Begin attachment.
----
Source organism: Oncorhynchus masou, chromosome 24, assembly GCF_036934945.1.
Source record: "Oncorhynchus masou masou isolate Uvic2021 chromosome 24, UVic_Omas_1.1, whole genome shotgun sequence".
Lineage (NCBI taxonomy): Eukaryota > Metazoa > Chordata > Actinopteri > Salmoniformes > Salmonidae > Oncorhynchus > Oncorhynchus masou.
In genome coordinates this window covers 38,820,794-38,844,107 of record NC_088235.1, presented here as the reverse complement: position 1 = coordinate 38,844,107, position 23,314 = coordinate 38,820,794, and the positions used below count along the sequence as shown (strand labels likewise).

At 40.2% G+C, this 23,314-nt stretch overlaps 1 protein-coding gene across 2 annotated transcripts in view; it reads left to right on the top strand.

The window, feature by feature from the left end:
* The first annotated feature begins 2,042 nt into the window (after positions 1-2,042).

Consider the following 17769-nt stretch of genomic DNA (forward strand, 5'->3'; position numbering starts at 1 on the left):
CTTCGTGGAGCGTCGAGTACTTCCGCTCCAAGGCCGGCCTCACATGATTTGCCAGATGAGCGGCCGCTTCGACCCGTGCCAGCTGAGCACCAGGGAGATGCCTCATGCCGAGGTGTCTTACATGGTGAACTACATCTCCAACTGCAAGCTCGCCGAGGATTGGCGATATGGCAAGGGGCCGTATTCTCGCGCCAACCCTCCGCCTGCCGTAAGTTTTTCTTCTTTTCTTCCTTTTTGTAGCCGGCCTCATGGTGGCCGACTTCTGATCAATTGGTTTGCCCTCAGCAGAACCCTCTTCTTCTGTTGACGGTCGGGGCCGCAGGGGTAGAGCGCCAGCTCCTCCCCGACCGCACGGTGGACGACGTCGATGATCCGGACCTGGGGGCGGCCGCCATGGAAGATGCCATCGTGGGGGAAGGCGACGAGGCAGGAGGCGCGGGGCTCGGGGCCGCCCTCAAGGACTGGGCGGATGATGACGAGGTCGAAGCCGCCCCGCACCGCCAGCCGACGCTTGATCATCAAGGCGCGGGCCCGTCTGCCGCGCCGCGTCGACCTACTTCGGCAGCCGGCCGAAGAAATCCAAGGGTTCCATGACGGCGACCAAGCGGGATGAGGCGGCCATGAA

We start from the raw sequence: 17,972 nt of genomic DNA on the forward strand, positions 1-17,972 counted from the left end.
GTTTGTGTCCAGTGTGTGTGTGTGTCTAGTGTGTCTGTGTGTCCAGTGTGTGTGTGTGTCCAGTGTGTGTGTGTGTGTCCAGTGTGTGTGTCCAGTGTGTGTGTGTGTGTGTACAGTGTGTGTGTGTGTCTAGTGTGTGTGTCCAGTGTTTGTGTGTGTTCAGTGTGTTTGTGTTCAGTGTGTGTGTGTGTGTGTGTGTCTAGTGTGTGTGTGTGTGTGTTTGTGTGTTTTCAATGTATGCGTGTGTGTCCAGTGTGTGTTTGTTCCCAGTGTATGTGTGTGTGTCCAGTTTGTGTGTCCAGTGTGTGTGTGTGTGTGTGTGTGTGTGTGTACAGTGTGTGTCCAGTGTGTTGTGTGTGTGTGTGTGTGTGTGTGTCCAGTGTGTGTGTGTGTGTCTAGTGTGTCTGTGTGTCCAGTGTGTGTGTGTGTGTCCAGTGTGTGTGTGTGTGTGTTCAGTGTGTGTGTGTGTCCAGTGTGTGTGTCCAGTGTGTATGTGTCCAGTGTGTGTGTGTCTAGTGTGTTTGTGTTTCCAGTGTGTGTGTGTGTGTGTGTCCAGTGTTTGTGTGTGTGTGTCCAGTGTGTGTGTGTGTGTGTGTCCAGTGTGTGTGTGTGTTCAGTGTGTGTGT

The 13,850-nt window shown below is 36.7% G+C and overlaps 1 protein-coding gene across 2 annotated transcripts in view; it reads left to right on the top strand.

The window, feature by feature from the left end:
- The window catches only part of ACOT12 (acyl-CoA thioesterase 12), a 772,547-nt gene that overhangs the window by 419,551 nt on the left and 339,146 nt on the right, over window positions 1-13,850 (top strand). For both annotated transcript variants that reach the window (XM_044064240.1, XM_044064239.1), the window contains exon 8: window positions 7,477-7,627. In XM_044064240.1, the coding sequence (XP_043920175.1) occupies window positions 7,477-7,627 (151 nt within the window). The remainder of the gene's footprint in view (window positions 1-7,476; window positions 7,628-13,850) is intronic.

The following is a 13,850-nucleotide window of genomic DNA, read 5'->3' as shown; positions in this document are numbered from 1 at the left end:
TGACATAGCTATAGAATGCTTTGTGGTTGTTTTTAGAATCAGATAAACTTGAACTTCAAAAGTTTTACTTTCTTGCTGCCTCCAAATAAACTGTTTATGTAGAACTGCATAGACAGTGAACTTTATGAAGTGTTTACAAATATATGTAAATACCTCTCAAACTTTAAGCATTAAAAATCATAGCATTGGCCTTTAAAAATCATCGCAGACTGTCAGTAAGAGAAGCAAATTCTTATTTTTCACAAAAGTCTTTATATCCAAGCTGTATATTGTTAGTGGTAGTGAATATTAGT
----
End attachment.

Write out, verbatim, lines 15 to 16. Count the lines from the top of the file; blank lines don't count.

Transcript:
The following is a 13,850-nucleotide window of genomic DNA, read 5'->3' as shown; positions in this document are numbered from 1 at the left end:
TGACATAGCTATAGAATGCTTTGTGGTTGTTTTTAGAATCAGATAAACTTGAACTTCAAAAGTTTTACTTTCTTGCTGCCTCCAAATAAACTGTTTATGTAGAACTGCATAGACAGTGAACTTTATGAAGTGTTTACAAATATATGTAAATACCTCTCAAACTTTAAGCATTAAAAATCATAGCATTGGCCTTTAAAAATCATCGCAGACTGTCAGTAAGAGAAGCAAATTCTTATTTTTCACAAAAGTCTTTATATCCAAGCTGTATATTGTTAGTGGTAGTGAATATTAGT